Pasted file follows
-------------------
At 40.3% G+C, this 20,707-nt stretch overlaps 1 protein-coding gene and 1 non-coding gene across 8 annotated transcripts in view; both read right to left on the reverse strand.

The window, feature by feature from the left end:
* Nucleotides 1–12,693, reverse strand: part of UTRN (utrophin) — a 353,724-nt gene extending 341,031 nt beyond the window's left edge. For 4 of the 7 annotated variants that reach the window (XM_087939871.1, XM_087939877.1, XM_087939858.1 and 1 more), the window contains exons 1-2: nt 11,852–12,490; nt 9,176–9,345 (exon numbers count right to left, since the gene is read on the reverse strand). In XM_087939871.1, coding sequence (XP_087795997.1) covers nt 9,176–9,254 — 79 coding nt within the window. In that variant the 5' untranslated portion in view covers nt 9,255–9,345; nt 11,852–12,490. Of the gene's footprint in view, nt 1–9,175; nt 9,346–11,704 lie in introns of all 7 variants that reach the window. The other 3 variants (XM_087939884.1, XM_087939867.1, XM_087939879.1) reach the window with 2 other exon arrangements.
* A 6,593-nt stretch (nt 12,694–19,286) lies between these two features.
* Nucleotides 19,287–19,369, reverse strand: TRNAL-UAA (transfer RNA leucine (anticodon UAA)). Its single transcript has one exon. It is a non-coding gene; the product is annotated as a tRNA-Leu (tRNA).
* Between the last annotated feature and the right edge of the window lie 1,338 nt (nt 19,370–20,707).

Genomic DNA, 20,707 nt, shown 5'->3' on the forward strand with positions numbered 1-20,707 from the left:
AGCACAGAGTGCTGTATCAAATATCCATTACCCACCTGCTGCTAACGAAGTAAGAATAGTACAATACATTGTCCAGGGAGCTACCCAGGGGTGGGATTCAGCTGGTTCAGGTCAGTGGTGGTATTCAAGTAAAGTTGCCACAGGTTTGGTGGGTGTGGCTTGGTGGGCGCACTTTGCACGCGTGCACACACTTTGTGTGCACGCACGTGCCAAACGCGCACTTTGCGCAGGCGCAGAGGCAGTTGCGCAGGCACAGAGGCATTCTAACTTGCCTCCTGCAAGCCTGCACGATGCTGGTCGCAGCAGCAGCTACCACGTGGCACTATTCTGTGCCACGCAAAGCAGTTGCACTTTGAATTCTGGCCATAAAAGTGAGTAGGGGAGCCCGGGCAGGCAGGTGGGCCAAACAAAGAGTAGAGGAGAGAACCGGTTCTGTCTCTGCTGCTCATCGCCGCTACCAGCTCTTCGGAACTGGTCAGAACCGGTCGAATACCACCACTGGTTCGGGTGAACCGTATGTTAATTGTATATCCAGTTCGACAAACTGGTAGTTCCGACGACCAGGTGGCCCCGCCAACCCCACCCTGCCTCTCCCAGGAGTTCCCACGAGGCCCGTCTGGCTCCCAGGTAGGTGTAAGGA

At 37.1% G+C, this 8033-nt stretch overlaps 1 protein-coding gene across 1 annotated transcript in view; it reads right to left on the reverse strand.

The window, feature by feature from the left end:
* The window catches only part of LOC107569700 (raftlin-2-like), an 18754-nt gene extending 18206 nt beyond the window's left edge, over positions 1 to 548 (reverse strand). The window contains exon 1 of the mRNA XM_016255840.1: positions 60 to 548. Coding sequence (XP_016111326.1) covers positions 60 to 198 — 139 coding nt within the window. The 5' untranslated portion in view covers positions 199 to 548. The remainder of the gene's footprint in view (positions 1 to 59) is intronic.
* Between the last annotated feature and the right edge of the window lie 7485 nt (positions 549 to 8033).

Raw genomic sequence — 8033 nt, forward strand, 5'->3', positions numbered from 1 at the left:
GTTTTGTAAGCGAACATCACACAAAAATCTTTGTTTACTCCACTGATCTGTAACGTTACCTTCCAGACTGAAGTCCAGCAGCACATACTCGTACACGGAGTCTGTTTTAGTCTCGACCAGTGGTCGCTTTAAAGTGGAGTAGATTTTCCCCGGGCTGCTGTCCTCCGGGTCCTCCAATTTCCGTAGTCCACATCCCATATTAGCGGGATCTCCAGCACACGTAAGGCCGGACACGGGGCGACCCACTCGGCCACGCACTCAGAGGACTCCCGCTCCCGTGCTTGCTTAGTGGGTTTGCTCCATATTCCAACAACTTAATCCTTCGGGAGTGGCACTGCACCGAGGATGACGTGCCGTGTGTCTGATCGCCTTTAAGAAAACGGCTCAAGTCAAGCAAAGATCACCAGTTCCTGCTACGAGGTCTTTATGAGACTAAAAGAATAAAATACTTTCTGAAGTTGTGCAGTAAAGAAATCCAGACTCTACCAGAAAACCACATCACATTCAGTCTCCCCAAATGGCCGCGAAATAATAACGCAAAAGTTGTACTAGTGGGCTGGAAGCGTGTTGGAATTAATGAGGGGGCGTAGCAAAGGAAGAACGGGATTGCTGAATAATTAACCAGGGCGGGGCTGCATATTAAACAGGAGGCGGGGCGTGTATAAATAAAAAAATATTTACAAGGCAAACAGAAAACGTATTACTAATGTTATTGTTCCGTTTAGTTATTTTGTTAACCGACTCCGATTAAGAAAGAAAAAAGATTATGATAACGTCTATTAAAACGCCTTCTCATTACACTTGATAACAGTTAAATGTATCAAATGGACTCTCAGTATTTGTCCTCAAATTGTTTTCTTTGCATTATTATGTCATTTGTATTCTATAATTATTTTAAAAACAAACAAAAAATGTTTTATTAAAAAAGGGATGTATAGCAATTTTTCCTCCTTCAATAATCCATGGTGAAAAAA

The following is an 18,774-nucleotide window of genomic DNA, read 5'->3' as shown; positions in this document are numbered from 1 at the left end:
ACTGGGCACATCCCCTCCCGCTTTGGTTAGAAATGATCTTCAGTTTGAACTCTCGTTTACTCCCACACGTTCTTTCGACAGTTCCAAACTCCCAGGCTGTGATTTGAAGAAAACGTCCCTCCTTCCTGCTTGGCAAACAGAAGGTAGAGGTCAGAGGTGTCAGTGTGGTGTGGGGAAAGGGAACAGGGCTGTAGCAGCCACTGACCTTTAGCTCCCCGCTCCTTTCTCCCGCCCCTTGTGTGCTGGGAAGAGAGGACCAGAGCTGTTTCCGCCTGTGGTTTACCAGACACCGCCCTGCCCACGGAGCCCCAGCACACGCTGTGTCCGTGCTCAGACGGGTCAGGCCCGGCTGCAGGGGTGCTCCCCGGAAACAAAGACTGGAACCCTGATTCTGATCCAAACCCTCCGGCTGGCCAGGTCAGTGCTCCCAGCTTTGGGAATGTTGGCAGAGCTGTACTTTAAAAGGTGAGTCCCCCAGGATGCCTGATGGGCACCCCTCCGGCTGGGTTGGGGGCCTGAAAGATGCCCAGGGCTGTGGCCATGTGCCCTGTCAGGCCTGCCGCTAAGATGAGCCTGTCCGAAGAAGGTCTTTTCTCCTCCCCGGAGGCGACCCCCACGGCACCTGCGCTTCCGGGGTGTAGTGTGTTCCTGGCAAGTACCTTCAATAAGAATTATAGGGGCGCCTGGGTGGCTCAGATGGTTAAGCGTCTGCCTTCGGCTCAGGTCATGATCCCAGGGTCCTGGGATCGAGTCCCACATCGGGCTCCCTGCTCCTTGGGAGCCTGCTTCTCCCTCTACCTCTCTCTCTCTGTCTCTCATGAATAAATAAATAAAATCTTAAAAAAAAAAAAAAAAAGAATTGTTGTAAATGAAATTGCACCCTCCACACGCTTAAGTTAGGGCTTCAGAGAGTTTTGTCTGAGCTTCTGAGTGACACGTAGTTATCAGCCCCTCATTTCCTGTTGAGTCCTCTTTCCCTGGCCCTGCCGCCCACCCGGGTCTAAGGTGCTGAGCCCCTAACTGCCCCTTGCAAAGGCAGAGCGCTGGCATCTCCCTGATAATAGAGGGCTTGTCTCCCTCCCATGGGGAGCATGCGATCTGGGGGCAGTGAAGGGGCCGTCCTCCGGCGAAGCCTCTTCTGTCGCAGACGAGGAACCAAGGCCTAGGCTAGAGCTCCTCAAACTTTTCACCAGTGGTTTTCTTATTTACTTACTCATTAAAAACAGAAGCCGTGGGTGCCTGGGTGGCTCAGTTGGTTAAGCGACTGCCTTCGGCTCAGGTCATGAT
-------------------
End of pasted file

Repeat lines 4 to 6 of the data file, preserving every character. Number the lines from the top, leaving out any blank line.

* A 6,593-nt stretch (nt 12,694–19,286) lies between these two features.
* Nucleotides 19,287–19,369, reverse strand: TRNAL-UAA (transfer RNA leucine (anticodon UAA)). Its single transcript has one exon. It is a non-coding gene; the product is annotated as a tRNA-Leu (tRNA).
* Between the last annotated feature and the right edge of the window lie 1,338 nt (nt 19,370–20,707).